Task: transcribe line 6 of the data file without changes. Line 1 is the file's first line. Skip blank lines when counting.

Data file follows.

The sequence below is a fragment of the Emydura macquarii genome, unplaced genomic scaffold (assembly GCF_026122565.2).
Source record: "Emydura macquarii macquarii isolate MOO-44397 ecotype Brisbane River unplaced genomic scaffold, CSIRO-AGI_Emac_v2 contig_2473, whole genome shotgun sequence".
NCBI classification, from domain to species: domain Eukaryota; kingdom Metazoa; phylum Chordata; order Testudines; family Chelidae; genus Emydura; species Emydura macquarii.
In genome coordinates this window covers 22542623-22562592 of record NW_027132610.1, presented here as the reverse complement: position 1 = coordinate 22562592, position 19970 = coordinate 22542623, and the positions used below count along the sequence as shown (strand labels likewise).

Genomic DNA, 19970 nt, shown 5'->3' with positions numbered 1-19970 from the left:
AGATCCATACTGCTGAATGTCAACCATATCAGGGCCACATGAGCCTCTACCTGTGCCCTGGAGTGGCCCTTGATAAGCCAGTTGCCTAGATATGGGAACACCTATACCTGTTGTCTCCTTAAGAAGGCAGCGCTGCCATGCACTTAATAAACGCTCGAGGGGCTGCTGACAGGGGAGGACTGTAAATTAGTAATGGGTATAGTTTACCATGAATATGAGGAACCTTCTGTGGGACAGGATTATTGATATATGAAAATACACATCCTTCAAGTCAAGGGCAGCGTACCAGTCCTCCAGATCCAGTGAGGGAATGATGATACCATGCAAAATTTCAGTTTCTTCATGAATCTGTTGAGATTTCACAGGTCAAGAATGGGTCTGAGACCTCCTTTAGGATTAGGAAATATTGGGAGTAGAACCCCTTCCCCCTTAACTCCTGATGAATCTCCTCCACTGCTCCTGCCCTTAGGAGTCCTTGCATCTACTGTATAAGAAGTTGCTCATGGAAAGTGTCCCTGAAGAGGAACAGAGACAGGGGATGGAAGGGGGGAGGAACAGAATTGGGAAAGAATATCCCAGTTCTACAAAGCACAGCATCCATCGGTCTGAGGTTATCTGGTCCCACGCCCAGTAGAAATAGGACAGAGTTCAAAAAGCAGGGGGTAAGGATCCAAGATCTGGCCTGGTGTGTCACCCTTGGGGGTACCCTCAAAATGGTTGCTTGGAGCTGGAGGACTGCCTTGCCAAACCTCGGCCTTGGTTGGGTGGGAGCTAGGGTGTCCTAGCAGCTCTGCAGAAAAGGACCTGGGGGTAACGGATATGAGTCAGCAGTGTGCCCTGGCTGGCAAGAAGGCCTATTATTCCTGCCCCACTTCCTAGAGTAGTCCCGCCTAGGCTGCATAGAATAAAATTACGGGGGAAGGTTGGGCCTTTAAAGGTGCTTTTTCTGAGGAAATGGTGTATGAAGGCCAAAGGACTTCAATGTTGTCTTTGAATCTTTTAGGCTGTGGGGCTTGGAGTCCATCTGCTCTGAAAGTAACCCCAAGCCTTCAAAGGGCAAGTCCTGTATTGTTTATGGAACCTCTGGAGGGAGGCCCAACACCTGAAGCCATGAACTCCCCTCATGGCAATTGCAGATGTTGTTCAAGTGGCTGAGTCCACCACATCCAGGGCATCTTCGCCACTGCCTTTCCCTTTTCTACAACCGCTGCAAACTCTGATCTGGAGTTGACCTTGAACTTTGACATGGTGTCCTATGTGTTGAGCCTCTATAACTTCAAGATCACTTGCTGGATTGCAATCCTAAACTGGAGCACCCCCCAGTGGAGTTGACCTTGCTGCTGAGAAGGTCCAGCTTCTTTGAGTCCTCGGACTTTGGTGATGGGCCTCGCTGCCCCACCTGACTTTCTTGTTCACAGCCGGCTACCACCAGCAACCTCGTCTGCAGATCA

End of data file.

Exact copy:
AGATCCATACTGCTGAATGTCAACCATATCAGGGCCACATGAGCCTCTACCTGTGCCCTGGAGTGGCCCTTGATAAGCCAGTTGCCTAGATATGGGAACACCTATACCTGTTGTCTCCTTAAGAAGGCAGCGCTGCCATGCACTTAATAAACGCTCGAGGGGCTGCTGACAGGGGAGGACTGTAAATTAGTAATGGGTATAGTTTACCATGAATATGAGGAACCTTCTGTGGGACAGGATTATTGATATATGAAAATACACATCCTTCAAGTCAAGGGCAGCGTACCAGTCCTCCAGATCCAGTGAGGGAATGATGATACCATGCAAAATTTCAGTTTCTTCATGAATCTGTTGAGATTTCACAGGTCAAGAATGGGTCTGAGACCTCCTTTAGGATTAGGAAATATTGGGAGTAGAACCCCTTCCCCCTTAACTCCTGATGAATCTCCTCCACTGCTCCTGCCCTTAGGAGTCCTTGCATCTACTGTATAAGAAGTTGCTCATGGAAAGTGTCCCTGAAGAGGAACAGAGACAGGGGATGGAAGGGGGGAGGAACAGAATTGGGAAAGAATATCCCAGTTCTACAAAGCACAGCATCCATCGGTCTGAGGTTATCTGGTCCCACGCCCAGTAGAAATAGGACAGAGTTCAAAAAGCAGGGGGTAAGGATCCAAGATCTGGCCTGGTGTGTCACCCTTGGGGGTACCCTCAAAATGGTTGCTTGGAGCTGGAGGACTGCCTTGCCAAACCTCGGCCTTGGTTGGGTGGGAGCTAGGGTGTCCTAGCAGCTCTGCAGAAAAGGACCTGGGGGTAACGGATATGAGTCAGCAGTGTGCCCTGGCTGGCAAGAAGGCCTATTATTCCTGCCCCACTTCCTAGAGTAGTCCCGCCTAGGCTGCATAGAATAAAATTACGGGGGAAGGTTGGGCCTTTAAAGGTGCTTTTTCTGAGGAAATGGTGTATGAAGGCCAAAGGACTTCAATGTTGTCTTTGAATCTTTTAGGCTGTGGGGCTTGGAGTCCATCTGCTCTGAAAGTAACCCCAAGCCTTCAAAGGGCAAGTCCTGTATTGTTTATGGAACCTCTGGAGGGAGGCCCAACACCTGAAGCCATGAACTCCCCTCATGGCAATTGCAGATGTTGTTCAAGTGGCTGAGTCCACCACATCCAGGGCATCTTCGCCACTGCCTTTCCCTTTTCTACAACCGCTGCAAACTCTGATCTGGAGTTGACCTTGAACTTTGACATGGTGTCCTATGTGTTGAGCCTCTATAACTTCAAGATCACTTGCTGGATTGCAATCCTAAACTGGAGCACCCCCCAGTGGAGTTGACCTTGCTGCTGAGAAGGTCCAGCTTCTTTGAGTCCTCGGACTTTGGTGATGGGCCTCGCTGCCCCACCTGACTTTCTTGTTCACAGCCGGCTACCACCAGCAACCTCGTCTGCAGATCA